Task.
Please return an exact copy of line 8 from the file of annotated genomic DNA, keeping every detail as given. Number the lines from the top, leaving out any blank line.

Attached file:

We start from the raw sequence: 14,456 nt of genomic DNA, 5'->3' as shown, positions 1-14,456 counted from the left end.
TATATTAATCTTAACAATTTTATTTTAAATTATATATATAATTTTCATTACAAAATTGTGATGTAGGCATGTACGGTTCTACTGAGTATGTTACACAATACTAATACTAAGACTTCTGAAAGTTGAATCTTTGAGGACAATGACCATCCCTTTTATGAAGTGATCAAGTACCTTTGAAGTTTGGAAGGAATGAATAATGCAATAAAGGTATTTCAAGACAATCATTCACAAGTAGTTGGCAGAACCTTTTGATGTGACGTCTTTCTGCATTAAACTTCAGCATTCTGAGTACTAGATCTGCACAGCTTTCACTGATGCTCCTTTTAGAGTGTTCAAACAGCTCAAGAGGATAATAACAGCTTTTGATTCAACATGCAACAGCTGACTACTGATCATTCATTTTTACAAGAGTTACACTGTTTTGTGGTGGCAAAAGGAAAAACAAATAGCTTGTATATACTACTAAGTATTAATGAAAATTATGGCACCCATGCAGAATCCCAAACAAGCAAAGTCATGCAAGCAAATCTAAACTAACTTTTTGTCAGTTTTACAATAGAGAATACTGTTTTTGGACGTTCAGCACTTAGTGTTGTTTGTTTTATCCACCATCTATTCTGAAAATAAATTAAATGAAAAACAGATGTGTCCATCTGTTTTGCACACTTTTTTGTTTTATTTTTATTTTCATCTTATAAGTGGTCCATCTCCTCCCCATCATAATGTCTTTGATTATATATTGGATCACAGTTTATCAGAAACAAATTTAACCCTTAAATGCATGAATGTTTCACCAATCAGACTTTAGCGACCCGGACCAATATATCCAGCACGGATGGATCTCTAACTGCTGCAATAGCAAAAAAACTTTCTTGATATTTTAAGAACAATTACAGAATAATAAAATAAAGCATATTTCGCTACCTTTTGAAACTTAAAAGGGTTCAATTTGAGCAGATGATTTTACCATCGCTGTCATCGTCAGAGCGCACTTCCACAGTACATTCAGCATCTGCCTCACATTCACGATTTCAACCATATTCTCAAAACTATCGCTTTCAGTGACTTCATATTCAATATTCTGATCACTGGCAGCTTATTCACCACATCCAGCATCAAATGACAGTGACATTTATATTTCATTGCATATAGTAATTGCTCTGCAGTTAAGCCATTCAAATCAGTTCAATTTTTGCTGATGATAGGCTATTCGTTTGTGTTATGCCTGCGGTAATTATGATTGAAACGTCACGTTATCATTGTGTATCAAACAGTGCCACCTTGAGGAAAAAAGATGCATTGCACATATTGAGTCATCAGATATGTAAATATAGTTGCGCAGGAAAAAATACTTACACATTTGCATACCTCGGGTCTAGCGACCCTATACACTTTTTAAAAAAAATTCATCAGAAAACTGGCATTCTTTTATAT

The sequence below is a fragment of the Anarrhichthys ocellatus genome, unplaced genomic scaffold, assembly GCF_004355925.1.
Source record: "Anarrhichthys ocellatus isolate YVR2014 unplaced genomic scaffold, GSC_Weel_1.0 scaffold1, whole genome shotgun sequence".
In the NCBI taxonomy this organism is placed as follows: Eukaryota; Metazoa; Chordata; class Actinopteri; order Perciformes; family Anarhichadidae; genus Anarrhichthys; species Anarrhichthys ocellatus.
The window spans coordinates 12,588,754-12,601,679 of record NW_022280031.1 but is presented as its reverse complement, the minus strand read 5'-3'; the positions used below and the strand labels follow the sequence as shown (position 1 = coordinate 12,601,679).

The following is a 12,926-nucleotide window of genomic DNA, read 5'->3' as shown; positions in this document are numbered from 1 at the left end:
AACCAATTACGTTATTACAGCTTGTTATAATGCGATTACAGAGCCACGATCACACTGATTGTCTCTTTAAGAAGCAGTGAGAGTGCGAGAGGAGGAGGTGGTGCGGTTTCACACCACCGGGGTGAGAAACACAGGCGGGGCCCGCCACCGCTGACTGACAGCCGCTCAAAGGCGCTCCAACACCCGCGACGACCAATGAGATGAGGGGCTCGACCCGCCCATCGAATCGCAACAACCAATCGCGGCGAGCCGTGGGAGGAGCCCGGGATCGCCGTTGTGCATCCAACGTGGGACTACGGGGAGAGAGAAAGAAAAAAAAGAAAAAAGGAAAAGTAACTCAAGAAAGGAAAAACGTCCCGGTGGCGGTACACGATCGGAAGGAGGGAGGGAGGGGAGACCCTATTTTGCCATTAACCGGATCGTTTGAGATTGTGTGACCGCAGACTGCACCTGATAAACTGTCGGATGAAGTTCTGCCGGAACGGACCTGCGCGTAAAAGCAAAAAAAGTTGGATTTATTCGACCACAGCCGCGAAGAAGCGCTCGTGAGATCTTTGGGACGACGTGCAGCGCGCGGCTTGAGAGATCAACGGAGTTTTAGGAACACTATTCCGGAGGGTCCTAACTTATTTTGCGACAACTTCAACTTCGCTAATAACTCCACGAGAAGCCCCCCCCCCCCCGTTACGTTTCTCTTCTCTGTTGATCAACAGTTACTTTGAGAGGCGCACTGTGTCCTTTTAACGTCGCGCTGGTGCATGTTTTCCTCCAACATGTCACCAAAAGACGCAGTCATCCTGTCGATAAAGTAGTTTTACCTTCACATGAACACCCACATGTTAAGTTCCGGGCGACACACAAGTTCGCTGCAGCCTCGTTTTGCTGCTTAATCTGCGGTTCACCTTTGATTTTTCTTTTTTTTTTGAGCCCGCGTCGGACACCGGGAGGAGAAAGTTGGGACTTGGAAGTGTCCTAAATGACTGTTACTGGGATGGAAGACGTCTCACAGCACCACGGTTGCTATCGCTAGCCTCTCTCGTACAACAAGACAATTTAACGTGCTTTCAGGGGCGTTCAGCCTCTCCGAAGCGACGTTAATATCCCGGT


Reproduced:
AACCAATTACGTTATTACAGCTTGTTATAATGCGATTACAGAGCCACGATCACACTGATTGTCTCTTTAAGAAGCAGTGAGAGTGCGAGAGGAGGAGGTGGTGCGGTTTCACACCACCGGGGTGAGAAACACAGGCGGGGCCCGCCACCGCTGACTGACAGCCGCTCAAAGGCGCTCCAACACCCGCGACGACCAATGAGATGAGGGGCTCGACCCGCCCATCGAATCGCAACAACCAATCGCGGCGAGCCGTGGGAGGAGCCCGGGATCGCCGTTGTGCATCCAACGTGGGACTACGGGGAGAGAGAAAGAAAAAAAAGAAAAAAGGAAAAGTAACTCAAGAAAGGAAAAACGTCCCGGTGGCGGTACACGATCGGAAGGAGGGAGGGAGGGGAGACCCTATTTTGCCATTAACCGGATCGTTTGAGATTGTGTGACCGCAGACTGCACCTGATAAACTGTCGGATGAAGTTCTGCCGGAACGGACCTGCGCGTAAAAGCAAAAAAAGTTGGATTTATTCGACCACAGCCGCGAAGAAGCGCTCGTGAGATCTTTGGGACGACGTGCAGCGCGCGGCTTGAGAGATCAACGGAGTTTTAGGAACACTATTCCGGAGGGTCCTAACTTATTTTGCGACAACTTCAACTTCGCTAATAACTCCACGAGAAGCCCCCCCCCCCCCGTTACGTTTCTCTTCTCTGTTGATCAACAGTTACTTTGAGAGGCGCACTGTGTCCTTTTAACGTCGCGCTGGTGCATGTTTTCCTCCAACATGTCACCAAAAGACGCAGTCATCCTGTCGATAAAGTAGTTTTACCTTCACATGAACACCCACATGTTAAGTTCCGGGCGACACACAAGTTCGCTGCAGCCTCGTTTTGCTGCTTAATCTGCGGTTCACCTTTGATTTTTCTTTTTTTTTTGAGCCCGCGTCGGACACCGGGAGGAGAAAGTTGGGACTTGGAAGTGTCCTAAATGACTGTTACTGGGATGGAAGACGTCTCACAGCACCACGGTTGCTATCGCTAGCCTCTCTCGTACAACAAGACAATTTAACGTGCTTTCAGGGGCGTTCAGCCTCTCCGAAGCGACGTTAATATCCCGGT